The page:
Looking at the waveform (AC coupled) immediately reveals the source of the noise:
Out of curiosity, I tried to manually draw a waveform in Audacity that consist of 140µs pulses in a 1ms interval. Here is how that sounds:
Finally, let’s look at the FFT of that synthetic noise:
Now, doesn’t that sound and look familiar?
- While this was a fun investigation and there are means to control the noise (using a short cable, filtering in post), I wish all USB microphones were built in a way that makes them unsusceptible to this problem. I had the chance to test a Røde VideoMic NTG and it did not suffer from this problem. Granted, that microphone costs a lot more, but I cannot imagine that additional filtering on the 5V rail would increase the cost of USB microphones that much.
- There is a video series on microphone and amplifier design on the EEVblog with one section that may explain how the noise from the power rail ends up in the microphone output.
- The quality of the USB cable might play an important role as well. In theory, the twisted-pair configuration of the data lines should massively reduce any interference caused by differential signals on those lines. Maybe some cables do this better than others.
- There are devices available to buy that are supposed to clean up USB power rails, especially for use with analog audio devices (microphones, DACs, ADCs). However, even if these devices work perfectly, I would expect the noise to be reintroduced in the cabling between that power conditioner and the audio device. I have never tested one of these devices though so I cannot say whether they work as intended or not. Reports in the Audacity forums seem to be mixed.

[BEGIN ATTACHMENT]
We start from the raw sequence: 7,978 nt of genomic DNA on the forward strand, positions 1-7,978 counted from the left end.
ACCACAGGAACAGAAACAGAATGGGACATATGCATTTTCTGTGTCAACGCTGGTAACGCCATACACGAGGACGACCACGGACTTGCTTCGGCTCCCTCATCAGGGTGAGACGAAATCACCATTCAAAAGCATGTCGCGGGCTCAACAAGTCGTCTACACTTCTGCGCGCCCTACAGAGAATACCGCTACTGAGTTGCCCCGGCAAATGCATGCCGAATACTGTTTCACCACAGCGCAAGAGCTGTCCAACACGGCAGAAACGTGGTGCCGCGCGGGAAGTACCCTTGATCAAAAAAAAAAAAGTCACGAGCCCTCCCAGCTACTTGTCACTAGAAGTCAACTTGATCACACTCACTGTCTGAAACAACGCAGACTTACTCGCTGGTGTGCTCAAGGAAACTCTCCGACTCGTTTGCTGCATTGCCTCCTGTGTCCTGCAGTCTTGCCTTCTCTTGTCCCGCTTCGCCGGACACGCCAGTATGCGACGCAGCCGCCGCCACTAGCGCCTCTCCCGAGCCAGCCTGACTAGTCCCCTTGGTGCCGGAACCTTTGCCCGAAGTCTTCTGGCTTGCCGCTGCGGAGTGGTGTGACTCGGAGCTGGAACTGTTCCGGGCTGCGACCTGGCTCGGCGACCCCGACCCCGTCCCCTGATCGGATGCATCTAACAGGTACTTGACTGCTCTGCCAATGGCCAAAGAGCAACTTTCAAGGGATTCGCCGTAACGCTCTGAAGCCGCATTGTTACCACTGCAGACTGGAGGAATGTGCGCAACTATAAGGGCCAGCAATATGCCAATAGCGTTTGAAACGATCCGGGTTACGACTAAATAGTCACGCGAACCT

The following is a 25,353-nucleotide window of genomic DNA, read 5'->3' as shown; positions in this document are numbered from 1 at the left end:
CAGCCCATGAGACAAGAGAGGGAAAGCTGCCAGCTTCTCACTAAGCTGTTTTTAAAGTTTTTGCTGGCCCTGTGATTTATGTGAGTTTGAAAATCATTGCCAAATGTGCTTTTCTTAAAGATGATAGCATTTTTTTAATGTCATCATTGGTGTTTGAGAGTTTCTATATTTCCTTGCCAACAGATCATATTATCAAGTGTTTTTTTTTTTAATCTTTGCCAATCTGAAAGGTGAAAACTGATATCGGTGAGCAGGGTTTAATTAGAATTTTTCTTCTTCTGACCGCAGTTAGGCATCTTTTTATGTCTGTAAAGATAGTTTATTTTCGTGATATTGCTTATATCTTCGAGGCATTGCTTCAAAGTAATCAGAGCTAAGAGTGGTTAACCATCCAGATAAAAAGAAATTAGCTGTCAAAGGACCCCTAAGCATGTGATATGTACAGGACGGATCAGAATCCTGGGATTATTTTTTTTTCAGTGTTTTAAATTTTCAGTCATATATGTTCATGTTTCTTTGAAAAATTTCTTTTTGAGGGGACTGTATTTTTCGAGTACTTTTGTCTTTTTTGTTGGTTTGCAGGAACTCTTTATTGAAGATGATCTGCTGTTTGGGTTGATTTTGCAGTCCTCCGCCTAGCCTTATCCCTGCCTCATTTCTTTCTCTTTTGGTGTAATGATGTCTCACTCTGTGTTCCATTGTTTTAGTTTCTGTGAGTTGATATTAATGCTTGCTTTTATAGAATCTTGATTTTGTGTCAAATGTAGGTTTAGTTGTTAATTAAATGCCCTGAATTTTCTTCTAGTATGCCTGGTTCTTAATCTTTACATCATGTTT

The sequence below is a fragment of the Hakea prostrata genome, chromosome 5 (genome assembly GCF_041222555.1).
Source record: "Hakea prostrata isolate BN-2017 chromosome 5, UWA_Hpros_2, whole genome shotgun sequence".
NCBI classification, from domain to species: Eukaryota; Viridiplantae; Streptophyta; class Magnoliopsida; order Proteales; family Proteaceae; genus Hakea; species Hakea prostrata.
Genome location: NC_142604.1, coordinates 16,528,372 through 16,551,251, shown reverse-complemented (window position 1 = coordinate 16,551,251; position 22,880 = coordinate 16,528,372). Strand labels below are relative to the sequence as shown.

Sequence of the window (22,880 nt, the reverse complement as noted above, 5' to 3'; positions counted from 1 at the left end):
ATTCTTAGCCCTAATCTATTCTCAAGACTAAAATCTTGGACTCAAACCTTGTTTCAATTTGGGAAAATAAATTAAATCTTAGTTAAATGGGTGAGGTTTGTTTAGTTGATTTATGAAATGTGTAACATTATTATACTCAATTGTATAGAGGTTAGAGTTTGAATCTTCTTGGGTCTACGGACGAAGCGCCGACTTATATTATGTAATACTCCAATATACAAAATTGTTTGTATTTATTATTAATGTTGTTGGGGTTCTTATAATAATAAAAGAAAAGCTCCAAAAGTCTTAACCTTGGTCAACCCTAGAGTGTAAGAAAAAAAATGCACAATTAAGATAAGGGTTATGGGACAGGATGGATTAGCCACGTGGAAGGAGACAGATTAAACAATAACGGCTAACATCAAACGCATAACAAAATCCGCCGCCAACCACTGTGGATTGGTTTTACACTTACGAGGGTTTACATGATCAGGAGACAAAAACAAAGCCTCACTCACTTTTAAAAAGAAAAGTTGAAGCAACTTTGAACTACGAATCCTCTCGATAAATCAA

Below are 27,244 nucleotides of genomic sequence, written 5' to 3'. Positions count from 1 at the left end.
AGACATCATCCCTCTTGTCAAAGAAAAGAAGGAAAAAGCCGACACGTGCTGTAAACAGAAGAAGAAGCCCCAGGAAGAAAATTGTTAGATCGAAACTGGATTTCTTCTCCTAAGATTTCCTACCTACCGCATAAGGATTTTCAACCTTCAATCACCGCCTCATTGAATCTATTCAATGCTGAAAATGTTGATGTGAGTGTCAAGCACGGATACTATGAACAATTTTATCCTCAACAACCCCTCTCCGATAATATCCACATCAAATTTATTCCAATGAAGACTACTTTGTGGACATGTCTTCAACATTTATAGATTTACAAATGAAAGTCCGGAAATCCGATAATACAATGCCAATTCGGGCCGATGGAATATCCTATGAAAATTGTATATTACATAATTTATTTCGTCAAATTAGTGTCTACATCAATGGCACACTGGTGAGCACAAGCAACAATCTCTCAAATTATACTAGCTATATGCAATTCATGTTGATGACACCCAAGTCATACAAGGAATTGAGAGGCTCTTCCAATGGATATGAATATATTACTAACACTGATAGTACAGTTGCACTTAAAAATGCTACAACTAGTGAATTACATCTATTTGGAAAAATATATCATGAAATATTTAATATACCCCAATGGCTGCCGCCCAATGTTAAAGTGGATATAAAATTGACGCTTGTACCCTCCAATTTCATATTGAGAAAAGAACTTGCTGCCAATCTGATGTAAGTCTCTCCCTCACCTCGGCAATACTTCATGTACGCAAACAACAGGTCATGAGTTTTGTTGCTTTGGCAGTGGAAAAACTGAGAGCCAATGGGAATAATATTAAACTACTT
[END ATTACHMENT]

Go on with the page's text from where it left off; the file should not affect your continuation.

- In theory, also on Linux a real-time filtering should be possible via PulseAudio or PipeWire.
However, I have not tested this. Also I am not aware of a real-time filter that focuses on this specific kind of noise.
Addendum (Sep 17, 2021): A real-time filtering solution
I published an open source LADSPA plugin on github that is able to perform a noise filtering very similar to above mentioned MosquitoKiller4 in real time. In fact, it can be configured to place notch filters at any base frequency and a specified number of harmonics. On Linux, PulseAudio or Pipewire can be used to create a virtual input that provides the filtered microphone input to applications. While I still think that avoiding the noise altogether by using good and short cabling is the best solution, there is now a real time filtering solution for Linux as well. Enjoy!